Symbol: Zr
Atomic Number: 40
Atomic Weight: 91.224
Element Classification: Transition Metal
Discovered By: Martin Klaproth
Discovery Date: 1789 (Germany)
Name Origin: The mineral, zircon.

Density (g/cc): 6.506
Melting Point (K): 2125
Boiling Point (K): 4650
Appearance: Gray-white, lustrous, corrosion-resistant metal
Atomic Radius (pm): 160
Atomic Volume (cc/mol): 14.1
Covalent Radius (pm): 145
Ionic Radius: 79 (+4e)
Specific Heat (@20C J/g mol): 0.281
Fusion Heat (kJ/mol): 19.2
Evaporation Heat (kJ/mol): 567
Thermal Conductivity (@25C W/m K):
Debye Temperature (K): 250.00
Pauling Negativity Number: 1.33
First Ionizing Energy (kJ/mol): 659.7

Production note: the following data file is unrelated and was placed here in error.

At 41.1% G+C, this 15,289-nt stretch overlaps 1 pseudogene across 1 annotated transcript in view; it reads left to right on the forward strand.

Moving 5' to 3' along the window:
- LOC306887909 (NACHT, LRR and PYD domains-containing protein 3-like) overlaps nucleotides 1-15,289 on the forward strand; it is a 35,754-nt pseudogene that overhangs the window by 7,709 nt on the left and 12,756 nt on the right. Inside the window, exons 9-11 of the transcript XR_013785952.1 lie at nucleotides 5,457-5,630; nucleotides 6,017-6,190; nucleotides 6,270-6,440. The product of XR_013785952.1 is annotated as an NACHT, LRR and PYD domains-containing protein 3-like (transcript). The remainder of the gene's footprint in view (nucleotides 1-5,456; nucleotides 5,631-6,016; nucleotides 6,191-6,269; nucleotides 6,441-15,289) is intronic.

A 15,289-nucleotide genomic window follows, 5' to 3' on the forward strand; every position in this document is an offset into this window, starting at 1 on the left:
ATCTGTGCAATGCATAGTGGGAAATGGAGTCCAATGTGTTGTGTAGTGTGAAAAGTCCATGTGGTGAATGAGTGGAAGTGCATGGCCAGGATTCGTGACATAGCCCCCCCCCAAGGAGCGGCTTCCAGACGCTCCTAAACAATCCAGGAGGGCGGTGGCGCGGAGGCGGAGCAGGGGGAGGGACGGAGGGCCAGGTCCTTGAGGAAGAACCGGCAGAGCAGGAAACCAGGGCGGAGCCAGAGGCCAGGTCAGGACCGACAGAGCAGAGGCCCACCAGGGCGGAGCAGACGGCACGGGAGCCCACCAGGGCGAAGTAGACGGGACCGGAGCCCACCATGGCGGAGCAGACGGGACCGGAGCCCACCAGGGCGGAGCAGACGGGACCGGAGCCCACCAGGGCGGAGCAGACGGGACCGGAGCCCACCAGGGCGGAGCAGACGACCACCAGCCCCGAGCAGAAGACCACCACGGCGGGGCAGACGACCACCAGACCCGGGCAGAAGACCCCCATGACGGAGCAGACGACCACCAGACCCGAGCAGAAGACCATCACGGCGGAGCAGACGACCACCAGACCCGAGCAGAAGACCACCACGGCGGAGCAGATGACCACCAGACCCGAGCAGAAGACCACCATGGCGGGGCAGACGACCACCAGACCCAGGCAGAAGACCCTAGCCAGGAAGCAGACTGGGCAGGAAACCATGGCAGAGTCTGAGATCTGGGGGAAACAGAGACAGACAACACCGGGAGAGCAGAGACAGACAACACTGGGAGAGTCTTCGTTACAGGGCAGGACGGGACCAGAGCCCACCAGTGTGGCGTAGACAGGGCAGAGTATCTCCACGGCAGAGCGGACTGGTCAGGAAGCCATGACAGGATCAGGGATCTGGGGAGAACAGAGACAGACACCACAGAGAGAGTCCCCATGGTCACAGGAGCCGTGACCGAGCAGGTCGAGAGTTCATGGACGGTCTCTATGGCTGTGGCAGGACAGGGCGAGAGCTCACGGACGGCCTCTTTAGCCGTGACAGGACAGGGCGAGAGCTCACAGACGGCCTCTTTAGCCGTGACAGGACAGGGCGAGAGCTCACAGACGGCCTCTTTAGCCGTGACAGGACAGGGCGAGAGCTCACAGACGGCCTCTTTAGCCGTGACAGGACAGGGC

Oxidation States: 4
Electronic Configuration: [Kr] 4d2 5s2
Lattice Structure: Hexagonal (HEX)
Lattice Constant (): 3.230
Lattice C/A Ratio: 1.593

Mineral Hardness [no units]: 5.0
Brinell Hardness [/MN m-2]: 650
Vickers Hardness [/MN m-2]: 903

Note: Pure zirconium is a soft, ductile hexagonal close-packed metal that can deform by mechanical twinning if handled aggressively in sectioning and grinding. As with most refractory metals, grinding and polishing removal rates are low and eliminating all polishing scratches and deformation can be difficult. It may even be possible to form mechanical twins in compression mounting. Zirconium alloys can contain very hard phases that make relief control more difficult. To improve polarized light response, it is common practice to chemically polish specimens after mechanical polishing. Alternatively, attack polishing additions can be made to the final polishing abrasive slurry, or vibratory polishing may be employed.

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